Axel-In-Charge: Waid & Samnee on "Black Widow" and the Dawn of the All-New, All-Different Era
I haven’t watched Jay Leno on The Tonight Show since I lived in an apartment with no cable and needed something to help me fall asleep. I watched last night’s show because rumor has it that Jay could be out of a job this time next year, replaced by a younger man with a penchant for songs about Mario Kart and dancing with First Ladies. What did I learn? Leno’s script hasn’t changed much since he started his gig almost 30 years ago.
His star has fallen pretty quickly. It was just four years ago that NBC wanted him on our television screens five nights a week, and now executives don’t appear to want him at all. But the problem isn’t really Leno. The whole genre of late-night talk show needs a makeover, and Leno is only the tip of the iceberg.
All of his routines, from the monolog to celebrity interviews to comedy sketches, are done better by someone on the Internet. Do you enjoy watching stand-up? Your favorite comedians are available on demand at Funny or Die. No need to wait for late night. Want to know if your favorite celebrity got a new dog/baby/movie project? Follow ‘em on Twitter! Back in the day, I remember recording my favorite celebrities on VHS so I wouldn’t miss a single detail of their interviews. Now I can talk to LeVar Burton directly, should I choose. Do you like watching ordinary people embarrass themselves? See: The Entire Internet.
Jimmy Fallon might provide a temporary fix for late-night TV. He’s younger, sillier, and spices things up with music (by the Roots, no less) and impressions when the interviews get a little slow. As a Saturday Night Live alum, he mixes in sketch comedy with stand=up, and that allows for dozens of watchable clips on Hulu and YouTube that still have the Fallon brand attached.
On his most recent show, he had a sketch where he plays a sportscaster who “makes terrible things happen with his mind.” He pretended to make people fall off bikes in YouTube clips through the power of concentration. Fallon is more like your goofball little brother than a serious TV host, and that makes it fun to watch clips along with him. Plus, Fallon includes Twitter in his routine, blending Internet humor with broadcast humor. Leno’s surprise at seeing a woman flap her arms in front of her face leads me to suspect he has never actually seen the Internet.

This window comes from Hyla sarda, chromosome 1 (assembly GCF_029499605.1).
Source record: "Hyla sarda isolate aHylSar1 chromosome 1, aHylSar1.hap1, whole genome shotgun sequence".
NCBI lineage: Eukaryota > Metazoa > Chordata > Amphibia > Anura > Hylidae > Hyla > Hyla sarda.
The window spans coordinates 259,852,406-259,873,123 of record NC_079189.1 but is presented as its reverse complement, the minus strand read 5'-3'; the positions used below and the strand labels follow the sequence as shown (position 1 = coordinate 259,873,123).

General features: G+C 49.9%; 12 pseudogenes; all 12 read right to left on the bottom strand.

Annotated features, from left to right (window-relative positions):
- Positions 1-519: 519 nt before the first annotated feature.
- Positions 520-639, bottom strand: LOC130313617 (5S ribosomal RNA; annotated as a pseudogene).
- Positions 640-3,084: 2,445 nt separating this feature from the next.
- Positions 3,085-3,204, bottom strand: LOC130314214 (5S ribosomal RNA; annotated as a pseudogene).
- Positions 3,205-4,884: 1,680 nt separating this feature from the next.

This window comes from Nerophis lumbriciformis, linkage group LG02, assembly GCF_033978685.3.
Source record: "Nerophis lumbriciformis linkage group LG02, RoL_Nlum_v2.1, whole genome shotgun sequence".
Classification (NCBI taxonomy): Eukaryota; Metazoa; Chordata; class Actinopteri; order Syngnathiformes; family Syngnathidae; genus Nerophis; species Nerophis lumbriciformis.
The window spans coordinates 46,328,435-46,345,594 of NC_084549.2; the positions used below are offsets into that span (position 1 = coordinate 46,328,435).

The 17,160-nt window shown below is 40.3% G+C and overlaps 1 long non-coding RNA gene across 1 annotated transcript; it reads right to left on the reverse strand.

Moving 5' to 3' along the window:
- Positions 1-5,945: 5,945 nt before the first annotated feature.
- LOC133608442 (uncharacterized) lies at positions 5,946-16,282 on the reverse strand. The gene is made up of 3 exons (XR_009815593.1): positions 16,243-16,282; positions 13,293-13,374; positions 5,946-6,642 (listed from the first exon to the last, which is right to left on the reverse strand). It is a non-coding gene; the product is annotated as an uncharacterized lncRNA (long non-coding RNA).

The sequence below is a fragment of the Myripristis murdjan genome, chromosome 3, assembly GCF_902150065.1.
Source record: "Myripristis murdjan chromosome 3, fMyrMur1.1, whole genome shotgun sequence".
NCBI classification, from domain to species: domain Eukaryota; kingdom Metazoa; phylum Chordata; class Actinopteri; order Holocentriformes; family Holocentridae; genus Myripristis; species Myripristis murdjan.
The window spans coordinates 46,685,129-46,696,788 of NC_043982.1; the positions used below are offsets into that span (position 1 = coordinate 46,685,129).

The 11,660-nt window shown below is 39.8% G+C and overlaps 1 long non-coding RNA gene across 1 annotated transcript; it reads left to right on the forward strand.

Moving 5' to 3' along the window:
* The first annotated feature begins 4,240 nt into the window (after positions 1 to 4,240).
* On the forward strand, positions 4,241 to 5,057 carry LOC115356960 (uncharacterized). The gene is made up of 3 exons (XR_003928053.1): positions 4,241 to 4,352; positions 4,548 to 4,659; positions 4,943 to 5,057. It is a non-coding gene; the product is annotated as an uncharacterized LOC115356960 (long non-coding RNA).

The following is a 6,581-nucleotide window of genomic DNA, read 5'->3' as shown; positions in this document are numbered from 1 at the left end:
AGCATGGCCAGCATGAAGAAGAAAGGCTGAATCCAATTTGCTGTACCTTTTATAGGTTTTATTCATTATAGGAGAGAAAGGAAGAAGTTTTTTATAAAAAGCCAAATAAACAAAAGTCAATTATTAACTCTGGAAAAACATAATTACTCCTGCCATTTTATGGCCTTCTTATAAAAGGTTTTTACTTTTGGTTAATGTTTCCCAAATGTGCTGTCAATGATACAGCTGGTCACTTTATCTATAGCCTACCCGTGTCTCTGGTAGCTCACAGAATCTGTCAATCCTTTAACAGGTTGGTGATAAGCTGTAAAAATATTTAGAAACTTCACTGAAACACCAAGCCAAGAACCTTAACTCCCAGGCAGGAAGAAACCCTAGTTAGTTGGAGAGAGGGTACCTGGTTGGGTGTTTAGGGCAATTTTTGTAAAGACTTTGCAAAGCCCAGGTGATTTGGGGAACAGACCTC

It’s likely that the late-night talk genre will be the last shows standing (along with game shows) when the entire broadcast system breaks down. They are infinitely cheaper to produce than Game of Thrones, and can be used as a marketing tool for a network’s other projects. But here’s the rub: Even if Fallon is better than Leno at being an Internet-ready host, late-night network shows still have to try to be universally appealing to pull in big advertising dollars.
Internet humor doesn’t have to appeal to everyone, just a few people who tell all of their like-minded friends. Jon Cozart’s “After Ever After,” a song about unhappy Disney princesses, isn’t everyone’s cup of tea, but more than 5 million people thought it was worth watching. The measures of comedic success are changing. You don’t need to have mass appeal to be a major star. NBC can change the lineup over and over, but as long as the network remains focused on the middle of the road, luring conservative Midwestern bankers in equal numbers as lefty Vermont farmers, it’s impossible to imagine The Tonight Show having any real edge — or competing with the cornucopia of options the Tnternet provides.